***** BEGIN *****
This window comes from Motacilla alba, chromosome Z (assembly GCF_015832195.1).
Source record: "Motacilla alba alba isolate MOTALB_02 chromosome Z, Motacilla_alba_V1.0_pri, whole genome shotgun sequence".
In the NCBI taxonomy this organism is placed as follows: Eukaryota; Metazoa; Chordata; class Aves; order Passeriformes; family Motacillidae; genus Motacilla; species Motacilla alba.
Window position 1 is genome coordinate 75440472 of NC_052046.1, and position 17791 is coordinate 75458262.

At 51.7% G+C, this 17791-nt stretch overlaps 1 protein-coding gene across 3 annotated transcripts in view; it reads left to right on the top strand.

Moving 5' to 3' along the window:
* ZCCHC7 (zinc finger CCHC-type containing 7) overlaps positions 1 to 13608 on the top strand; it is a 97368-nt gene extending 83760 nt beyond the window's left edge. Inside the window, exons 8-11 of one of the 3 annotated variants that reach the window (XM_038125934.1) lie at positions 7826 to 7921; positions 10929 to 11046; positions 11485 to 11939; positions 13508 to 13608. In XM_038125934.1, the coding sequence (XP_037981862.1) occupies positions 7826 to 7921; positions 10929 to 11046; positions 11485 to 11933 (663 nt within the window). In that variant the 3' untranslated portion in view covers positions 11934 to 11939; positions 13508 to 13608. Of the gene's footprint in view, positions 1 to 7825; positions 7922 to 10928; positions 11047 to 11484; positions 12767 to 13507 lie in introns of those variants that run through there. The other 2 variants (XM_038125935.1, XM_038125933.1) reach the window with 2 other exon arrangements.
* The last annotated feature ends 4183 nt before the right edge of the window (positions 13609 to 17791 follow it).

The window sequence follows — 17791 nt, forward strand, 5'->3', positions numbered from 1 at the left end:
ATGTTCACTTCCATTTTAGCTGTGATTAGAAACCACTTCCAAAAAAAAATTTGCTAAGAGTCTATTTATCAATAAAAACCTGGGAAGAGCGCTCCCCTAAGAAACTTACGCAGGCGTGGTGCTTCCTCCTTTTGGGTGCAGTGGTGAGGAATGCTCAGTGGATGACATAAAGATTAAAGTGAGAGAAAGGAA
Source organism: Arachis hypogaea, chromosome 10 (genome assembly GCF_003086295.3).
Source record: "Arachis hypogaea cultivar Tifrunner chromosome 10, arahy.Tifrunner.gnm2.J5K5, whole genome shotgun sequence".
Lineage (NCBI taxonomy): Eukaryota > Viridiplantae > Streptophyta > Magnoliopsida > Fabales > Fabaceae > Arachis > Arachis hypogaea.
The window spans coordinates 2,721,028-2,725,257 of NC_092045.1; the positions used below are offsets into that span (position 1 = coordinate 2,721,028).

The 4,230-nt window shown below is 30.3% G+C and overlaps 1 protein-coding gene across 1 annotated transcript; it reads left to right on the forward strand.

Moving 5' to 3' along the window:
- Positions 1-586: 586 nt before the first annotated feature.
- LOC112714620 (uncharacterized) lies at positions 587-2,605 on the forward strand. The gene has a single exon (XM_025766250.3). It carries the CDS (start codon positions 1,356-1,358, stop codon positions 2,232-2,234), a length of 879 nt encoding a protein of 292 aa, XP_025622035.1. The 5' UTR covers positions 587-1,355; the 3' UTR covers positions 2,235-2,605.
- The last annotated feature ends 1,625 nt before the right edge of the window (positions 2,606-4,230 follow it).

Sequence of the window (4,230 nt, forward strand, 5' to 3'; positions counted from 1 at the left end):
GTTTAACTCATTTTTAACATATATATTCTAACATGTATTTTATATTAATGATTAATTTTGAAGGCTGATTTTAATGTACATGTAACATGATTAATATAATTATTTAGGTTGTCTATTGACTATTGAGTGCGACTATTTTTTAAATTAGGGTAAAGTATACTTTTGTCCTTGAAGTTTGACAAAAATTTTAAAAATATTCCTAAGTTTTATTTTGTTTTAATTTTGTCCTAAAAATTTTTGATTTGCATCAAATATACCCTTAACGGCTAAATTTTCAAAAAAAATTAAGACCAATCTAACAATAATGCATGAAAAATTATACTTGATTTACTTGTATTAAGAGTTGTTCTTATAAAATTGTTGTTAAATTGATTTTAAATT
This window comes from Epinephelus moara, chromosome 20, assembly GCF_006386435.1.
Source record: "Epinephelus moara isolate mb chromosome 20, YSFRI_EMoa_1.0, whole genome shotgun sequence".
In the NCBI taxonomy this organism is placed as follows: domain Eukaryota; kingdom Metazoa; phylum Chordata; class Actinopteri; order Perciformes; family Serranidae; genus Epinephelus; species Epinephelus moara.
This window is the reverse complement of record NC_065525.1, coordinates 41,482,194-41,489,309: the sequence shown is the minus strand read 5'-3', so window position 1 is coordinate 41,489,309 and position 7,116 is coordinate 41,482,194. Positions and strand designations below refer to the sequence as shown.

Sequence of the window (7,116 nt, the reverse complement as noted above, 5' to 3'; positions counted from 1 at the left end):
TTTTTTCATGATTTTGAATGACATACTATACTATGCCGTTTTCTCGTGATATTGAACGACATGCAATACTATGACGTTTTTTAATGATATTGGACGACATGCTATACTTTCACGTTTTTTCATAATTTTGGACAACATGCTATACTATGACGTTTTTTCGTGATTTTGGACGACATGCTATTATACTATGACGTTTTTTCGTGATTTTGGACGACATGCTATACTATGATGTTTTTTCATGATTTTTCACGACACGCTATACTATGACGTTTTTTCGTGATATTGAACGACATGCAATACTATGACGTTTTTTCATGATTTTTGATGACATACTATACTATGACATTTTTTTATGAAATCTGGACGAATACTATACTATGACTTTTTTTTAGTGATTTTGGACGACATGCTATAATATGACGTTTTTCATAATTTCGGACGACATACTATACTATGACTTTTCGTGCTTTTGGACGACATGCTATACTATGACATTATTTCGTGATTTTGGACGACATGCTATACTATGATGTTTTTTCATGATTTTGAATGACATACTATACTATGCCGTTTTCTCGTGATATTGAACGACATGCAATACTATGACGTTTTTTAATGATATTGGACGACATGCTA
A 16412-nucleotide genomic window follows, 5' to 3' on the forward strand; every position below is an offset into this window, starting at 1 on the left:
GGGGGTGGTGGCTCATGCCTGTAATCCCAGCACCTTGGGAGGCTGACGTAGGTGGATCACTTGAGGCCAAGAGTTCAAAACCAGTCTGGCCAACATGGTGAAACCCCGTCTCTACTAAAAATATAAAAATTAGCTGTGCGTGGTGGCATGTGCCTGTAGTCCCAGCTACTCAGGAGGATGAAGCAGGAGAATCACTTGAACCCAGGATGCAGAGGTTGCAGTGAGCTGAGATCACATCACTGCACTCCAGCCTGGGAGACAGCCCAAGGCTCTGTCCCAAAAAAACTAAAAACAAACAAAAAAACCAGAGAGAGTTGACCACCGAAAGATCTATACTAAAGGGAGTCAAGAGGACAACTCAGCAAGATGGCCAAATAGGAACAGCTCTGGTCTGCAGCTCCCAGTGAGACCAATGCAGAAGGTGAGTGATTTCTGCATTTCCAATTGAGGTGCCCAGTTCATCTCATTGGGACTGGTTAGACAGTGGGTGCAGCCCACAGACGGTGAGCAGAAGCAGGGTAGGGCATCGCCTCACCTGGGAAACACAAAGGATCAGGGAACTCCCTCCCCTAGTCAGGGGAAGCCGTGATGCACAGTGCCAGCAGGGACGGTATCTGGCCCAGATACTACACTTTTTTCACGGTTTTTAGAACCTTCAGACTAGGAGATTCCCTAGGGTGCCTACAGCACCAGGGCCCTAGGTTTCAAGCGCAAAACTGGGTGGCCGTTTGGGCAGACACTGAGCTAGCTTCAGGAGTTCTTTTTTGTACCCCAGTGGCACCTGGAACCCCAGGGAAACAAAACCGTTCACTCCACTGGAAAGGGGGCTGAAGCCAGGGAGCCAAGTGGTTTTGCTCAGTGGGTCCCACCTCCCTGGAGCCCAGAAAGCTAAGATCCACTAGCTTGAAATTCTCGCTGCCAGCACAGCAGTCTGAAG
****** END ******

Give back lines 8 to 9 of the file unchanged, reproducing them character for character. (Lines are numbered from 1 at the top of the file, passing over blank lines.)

* The last annotated feature ends 4183 nt before the right edge of the window (positions 13609 to 17791 follow it).

The window sequence follows — 17791 nt, forward strand, 5'->3', positions numbered from 1 at the left end: